They did, they did! Today Judge Marcia Crone issued a preliminary injunction against the Rule, which blocks it from going into effect. She agreed with the plaintiffs on just about every point (although she declined to block the paycheck transparency provisions). Here is a copy of the Order.

Many federal contractors are on the verge of having to comply with the Obama administration’s Fair Play and Safe Workplaces Executive Order. The FAR Council’s Final Rule and the U.S. Department of Labor’s Final Guidance (I’ll refer to them collectively as “the Rule”) were published on August 25 – all 483 pages totaling nearly 191,000 words — and the effective date is tomorrow, October 25.

But will contractors get a reprieve? Associated Builders and Contractors, Inc., along with one of its Texas chapters and the National Association of Security Companies, have filed suit in federal court in Beaumont, Texas, in an attempt to derail the Rule. Arguments were heard this past Friday on the plaintiffs’ motion for a temporary restraining order and injunction.

The plaintiffs’ challenge to the Rule is many-faceted. They contend that the government did not have legal authority to issue the Rule, that the Rule is preempted by the 14 federal labor and employment laws to which it applies (including the National Labor Relations Act, the Fair Labor Standards Act, the Occupational Safety and Health Act, and all of the federal anti-discrimination laws), that the Rule violates the First Amendment prohibition on compelled speech by requiring federal contractors “to publicly condemn themselves” (even, in some cases, while they are continuing to contest the alleged violations), that the Rule violates federal contractors’ due process rights, that the Rule is arbitrary and capricious, and that the Rule violates the Federal Arbitration Act.

It’s hard to disagree with the plaintiffs in this case. For example, as the lawsuit notes, a WH-56 Summary of Unpaid Wages form is an administrative “merits” determination that would have to be disclosed even though employers often pay only because the cost of litigation may greatly exceed the amounts that the U.S. Department of Labor claims to be due as unpaid wages.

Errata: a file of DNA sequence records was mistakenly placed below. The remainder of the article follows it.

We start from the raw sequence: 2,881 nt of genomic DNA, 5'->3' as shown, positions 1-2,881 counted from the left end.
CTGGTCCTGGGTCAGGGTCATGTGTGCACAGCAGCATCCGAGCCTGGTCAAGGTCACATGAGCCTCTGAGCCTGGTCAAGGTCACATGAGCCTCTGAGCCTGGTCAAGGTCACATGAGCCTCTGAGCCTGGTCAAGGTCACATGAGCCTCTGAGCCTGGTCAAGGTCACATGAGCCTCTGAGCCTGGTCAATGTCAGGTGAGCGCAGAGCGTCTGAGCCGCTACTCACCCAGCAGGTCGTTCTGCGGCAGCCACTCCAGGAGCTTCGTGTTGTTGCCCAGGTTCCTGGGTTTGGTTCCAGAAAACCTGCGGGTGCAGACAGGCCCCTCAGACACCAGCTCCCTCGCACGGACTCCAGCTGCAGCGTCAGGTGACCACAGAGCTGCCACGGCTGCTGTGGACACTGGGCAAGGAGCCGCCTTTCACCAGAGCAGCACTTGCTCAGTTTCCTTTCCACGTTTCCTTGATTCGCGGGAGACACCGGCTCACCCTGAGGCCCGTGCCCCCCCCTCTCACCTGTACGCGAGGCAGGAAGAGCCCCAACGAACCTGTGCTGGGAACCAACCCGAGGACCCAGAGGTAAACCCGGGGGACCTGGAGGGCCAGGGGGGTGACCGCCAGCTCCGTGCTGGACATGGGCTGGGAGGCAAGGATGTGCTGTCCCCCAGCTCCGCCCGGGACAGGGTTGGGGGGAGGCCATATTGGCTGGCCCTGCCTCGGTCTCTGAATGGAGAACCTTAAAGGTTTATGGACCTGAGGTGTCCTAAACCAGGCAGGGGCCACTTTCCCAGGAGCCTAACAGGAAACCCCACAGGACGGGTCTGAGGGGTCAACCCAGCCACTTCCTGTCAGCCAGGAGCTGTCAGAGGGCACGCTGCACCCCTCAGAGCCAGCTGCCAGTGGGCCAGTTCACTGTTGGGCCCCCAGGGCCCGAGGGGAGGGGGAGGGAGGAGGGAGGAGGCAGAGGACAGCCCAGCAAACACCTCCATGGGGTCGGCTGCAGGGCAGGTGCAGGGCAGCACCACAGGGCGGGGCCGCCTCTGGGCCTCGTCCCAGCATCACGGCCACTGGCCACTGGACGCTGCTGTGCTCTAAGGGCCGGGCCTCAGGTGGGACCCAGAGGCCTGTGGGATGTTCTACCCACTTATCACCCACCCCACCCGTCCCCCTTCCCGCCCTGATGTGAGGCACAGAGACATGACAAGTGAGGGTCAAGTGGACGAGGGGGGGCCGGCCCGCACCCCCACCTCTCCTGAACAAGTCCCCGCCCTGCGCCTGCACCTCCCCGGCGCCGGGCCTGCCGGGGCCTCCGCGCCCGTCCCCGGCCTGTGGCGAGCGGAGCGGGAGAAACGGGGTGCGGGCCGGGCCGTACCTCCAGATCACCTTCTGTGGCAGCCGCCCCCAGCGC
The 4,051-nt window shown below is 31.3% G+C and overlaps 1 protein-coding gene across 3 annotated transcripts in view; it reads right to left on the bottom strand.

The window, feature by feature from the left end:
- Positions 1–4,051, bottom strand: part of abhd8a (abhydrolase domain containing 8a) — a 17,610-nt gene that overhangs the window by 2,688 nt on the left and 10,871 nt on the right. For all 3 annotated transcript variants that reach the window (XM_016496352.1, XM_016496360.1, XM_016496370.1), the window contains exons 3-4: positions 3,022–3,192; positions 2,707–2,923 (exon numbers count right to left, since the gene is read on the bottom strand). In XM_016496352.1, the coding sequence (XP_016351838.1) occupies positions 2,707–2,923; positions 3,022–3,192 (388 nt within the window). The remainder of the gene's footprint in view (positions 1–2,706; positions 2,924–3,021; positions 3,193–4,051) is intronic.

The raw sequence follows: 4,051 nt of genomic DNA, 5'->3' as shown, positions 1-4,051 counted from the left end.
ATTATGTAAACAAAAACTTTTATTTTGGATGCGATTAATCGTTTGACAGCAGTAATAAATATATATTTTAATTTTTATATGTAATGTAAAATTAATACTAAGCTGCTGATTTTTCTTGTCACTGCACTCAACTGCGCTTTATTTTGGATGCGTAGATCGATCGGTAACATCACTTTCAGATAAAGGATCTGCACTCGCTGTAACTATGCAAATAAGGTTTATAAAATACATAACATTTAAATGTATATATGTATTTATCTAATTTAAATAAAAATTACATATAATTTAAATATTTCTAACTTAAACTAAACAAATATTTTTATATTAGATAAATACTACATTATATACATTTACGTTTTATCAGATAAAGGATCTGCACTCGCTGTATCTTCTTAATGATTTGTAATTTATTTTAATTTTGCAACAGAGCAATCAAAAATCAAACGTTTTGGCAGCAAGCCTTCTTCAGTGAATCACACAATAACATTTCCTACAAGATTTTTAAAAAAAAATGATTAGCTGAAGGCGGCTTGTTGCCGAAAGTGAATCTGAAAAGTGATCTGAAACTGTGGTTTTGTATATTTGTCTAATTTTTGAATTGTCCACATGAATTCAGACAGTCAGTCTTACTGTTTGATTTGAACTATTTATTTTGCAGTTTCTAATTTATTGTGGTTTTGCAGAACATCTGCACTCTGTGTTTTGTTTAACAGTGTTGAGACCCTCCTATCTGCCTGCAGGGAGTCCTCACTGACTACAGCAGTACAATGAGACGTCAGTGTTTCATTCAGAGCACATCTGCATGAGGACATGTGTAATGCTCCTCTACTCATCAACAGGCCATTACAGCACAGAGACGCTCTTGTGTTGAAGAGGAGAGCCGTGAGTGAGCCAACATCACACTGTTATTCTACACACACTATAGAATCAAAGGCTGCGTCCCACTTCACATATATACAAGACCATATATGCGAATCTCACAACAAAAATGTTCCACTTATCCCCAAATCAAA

In arguing that the Rule is arbitrary and capricious, the plaintiffs’ lawsuit claims, “The Rule and Guidance do not adequately explain other than through sheer speculation how compelled disclosure of ‘administrative merits decisions’ — including those that are still being contested or settled without a hearing — demonstrate any degree of business integrity sufficiently lacking to affect the government’s responsibility determination.” Well said.

The government defendants have not filed answers, but as noted, a hearing was held Friday, and the court asked for more briefing, which was filed on Saturday:

Here is the government’s supplemental brief opposing the injunction,

Here is the plaintiffs’ supplemental brief supporting the injunction,

And here is the plaintiffs’ proposed order.

If the court doesn’t block the Rule, it will take effect tomorrow. For what’s left of 2016, the disclosure requirements will apply to contractors under consideration for federal contracts worth $50 million or more. Beginning in 2017, the requirement will include contractors and subcontractors bidding on government work worth only $500,000 or more. These disclosures will be public record.

Cara Crotty has an excellent comprehensive summary of the Rule here.


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